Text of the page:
Skyline sophomore Mckay Chamberlain comes from a long line of swimmers. Olympus swimmers.
His uncle Matt holds most of the Olympus records, and his father, Lee, swam for the Titans. Mckay's brother Jarom is a senior on this year's Titans squad.
So when Mckay came home from school one day in the ninth grade and told his parents he wanted to go to Skyline for his sophomore year because of the school's International Baccalaureate program, their response was, "You're out of your mind."
It took some convincing, but the challenge of the advanced schoolwork finally won out and Mckay Chamberlain became a Skyline Eagle.
"My family is so hard-core Olympus that it took some time for them to see the benefits of the advanced classes," Chamberlain said.
Chamberlain hopes to become a doctor, so the AP and honors classes in the IB program at Skyline are a good fit.
"I was really challenged in seventh and eighth grade at a private school, but I didn't feel challenged in ninth grade and was looking for a challenge and a way to get to and through med school faster," he said.
Academics isn't the only challenge facing Chamberlain, who was diagnosed with a mild case of scoliosis at a young age.
He finished the 100 freestyle at the 2012 Utah State long-course championships, but he couldn't get out of the pool because of excruciating pain.
"When I finished the race, I couldn't move, so I somehow drug myself out of the pool and went to the emergency room in the worst pain of my life," he said.
Chamberlain found a stroke of luck when his new coach at Skyline, Joe Pereira, who suffers from a bad back, recommended that Chamberlain see his doctor.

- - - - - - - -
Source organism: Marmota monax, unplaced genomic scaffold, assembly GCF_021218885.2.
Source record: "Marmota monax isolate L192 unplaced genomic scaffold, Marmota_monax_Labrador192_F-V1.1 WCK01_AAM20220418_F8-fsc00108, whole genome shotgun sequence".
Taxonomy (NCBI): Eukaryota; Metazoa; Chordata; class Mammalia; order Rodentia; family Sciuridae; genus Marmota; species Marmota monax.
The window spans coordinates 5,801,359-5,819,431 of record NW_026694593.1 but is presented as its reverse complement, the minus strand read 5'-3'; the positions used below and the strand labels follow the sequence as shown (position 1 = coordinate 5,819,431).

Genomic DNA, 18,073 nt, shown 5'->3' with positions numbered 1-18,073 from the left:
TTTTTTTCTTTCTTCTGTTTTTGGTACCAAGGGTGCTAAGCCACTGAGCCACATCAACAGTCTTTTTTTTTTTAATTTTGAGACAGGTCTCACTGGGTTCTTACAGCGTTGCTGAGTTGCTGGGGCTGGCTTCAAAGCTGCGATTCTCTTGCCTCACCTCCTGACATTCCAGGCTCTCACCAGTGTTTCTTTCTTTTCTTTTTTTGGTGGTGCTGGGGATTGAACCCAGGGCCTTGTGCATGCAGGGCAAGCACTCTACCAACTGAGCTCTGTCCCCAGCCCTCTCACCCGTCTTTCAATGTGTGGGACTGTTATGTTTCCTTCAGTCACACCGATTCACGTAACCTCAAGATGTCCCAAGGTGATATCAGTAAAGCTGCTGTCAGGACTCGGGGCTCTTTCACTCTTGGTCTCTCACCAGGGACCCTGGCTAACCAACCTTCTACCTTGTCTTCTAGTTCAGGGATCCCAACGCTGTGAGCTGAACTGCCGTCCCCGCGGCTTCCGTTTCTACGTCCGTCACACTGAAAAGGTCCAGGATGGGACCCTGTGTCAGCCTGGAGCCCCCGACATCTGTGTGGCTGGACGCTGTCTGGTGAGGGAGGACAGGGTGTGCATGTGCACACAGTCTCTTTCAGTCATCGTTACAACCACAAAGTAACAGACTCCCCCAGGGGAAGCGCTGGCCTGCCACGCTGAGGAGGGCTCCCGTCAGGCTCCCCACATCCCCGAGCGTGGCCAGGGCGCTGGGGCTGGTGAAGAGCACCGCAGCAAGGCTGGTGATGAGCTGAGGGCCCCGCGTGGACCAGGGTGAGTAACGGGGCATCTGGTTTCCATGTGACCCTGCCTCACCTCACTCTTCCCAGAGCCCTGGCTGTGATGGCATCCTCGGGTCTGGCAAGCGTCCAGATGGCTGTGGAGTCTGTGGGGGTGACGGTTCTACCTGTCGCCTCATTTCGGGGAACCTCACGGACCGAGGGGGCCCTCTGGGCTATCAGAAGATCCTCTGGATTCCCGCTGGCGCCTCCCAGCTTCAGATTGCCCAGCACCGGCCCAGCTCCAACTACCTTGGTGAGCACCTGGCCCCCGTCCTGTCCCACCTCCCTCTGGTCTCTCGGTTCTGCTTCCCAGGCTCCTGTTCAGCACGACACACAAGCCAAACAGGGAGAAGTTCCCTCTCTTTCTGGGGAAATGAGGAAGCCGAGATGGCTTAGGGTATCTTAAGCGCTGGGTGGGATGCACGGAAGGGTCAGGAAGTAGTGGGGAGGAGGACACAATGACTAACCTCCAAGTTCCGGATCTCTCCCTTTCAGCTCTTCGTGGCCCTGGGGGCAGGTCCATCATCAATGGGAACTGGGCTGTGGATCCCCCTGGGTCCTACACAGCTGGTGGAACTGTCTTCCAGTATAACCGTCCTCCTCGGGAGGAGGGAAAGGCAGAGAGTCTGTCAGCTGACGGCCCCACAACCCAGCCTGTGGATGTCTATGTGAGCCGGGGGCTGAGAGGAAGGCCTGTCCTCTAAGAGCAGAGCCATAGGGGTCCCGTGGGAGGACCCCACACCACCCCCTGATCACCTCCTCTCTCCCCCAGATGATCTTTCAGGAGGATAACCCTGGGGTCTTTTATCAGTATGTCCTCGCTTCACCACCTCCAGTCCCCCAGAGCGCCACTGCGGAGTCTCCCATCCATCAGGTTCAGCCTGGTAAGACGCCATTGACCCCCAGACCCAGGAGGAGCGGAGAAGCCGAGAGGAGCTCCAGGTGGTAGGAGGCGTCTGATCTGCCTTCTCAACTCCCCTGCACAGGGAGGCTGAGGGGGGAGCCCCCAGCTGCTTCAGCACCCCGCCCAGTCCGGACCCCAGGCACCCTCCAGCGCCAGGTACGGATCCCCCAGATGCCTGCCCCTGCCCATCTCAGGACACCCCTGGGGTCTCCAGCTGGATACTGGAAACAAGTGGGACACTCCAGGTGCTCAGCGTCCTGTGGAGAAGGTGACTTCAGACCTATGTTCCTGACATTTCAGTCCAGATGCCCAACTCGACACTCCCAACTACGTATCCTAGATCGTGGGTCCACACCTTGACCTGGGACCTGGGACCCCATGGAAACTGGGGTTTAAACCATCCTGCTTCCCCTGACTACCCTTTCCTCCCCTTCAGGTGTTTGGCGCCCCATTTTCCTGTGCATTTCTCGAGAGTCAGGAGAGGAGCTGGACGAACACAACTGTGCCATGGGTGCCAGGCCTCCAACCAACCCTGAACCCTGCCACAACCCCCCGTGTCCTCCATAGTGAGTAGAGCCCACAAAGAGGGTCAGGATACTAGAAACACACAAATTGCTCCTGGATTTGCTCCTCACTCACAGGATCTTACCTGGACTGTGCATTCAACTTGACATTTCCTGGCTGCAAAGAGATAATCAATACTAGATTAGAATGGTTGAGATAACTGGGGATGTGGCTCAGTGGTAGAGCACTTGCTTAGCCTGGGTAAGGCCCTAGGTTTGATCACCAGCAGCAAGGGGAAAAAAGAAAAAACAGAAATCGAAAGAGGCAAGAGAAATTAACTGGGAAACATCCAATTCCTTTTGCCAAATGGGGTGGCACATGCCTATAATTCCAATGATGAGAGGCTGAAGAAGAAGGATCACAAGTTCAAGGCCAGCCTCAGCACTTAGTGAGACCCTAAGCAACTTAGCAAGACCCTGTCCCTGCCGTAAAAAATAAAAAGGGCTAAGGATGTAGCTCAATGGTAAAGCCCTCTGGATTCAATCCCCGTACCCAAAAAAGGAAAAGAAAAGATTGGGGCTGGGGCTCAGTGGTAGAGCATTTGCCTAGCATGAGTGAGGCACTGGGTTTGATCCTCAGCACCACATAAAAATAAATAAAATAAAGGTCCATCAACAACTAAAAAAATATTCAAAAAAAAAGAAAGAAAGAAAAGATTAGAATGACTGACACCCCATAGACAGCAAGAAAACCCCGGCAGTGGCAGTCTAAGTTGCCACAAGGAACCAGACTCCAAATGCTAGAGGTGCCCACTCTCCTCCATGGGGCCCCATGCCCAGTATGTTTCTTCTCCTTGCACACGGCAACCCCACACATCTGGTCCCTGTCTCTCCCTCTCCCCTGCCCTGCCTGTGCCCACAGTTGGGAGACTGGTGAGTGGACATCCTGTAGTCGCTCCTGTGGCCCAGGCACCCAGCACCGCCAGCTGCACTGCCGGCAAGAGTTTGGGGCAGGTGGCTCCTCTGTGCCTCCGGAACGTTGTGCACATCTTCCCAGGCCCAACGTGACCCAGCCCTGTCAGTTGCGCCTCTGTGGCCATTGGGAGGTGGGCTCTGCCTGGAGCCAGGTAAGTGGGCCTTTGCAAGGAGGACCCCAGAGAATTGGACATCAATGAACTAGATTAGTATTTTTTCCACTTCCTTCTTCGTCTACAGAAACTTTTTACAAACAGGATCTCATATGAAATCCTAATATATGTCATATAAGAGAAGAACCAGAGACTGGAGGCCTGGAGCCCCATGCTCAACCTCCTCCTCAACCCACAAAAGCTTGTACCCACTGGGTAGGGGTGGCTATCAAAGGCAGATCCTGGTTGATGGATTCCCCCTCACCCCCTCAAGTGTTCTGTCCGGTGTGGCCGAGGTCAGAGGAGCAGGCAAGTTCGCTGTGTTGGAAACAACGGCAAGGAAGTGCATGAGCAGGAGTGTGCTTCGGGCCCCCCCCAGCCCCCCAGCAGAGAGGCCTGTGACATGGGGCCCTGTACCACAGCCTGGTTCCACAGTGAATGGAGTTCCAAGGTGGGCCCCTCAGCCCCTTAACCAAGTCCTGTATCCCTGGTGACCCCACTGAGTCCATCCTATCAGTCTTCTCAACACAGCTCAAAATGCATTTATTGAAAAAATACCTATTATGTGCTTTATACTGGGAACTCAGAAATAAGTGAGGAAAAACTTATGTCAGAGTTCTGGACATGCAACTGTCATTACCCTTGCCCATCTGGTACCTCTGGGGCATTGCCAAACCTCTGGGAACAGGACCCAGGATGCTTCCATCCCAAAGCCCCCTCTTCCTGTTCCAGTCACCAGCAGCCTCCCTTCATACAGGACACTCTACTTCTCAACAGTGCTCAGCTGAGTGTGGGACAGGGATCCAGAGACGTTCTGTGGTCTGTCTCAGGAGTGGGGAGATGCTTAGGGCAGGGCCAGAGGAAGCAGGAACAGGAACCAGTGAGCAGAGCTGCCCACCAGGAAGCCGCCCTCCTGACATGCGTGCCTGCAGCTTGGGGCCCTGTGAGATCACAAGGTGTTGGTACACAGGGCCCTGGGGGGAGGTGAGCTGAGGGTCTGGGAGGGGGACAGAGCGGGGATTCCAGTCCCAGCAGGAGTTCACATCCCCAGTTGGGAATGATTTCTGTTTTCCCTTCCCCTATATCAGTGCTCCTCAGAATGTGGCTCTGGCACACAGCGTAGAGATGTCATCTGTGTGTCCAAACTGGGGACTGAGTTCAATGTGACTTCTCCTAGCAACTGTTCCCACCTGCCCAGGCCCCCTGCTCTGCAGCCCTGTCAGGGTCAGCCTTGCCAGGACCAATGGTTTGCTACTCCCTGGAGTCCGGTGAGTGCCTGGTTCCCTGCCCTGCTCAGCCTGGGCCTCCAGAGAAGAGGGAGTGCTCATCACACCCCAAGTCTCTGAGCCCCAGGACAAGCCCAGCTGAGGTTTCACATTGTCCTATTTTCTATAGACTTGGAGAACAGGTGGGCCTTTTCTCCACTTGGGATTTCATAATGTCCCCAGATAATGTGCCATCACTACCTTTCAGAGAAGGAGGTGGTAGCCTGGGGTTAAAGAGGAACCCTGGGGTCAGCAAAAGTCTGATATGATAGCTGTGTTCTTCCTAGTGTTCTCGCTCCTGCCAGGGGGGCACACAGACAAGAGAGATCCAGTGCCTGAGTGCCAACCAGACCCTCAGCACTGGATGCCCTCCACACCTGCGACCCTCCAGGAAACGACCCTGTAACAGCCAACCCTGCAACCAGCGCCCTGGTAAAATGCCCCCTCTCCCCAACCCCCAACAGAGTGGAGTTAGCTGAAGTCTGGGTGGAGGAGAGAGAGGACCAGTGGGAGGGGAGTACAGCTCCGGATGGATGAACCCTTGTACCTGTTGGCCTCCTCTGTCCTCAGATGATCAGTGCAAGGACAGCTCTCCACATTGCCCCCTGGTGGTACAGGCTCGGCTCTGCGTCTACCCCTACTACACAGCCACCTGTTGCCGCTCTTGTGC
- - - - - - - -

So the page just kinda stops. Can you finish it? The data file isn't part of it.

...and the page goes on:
"The doctor explained that my back is degenerative and it's the muscle spasms that cause the extreme pain," Chamberlain said.
With a curvature of his spine at 26 degrees, Chamberlain said his doctors told him they won't perform surgery until it hits 56 degrees. So for now, he goes to physical therapy once a week, works on his core and sometimes gets let out of the Skyline two-a-days.
"Mckay and I talk on a daily basis about how his back is feeling," Pereira said. "We try to get as much out of him as we can without overdoing it."
The intermittent rest seems to be working. Chamberlain already has eclipsed last year's best times in the pool.
"He's really a unique swimmer because he can swim a lot of different events and distances, and that helps our team," Pereira said.
In addition to his back pain, Chamberlain deals with chronically sore shoulders and hamstrings that he says are too tight to swim the breaststroke.
"My doctor said I had the back and shoulders of a 40-year-old," Chamberlain said. "It sucks, but Coach does a really good job of helping bring the pain level down."
Meet Mckay Chamberlain
Skyline sophomore swimmer Mckay Chamberlain transferred from Olympus to Skyline because of the school's International Baccalaureate program.
Diagnosed with mild scoliosis as a youngster, he goes to physical therapy once a week.
His older brother Jarom is a standout for Olympus.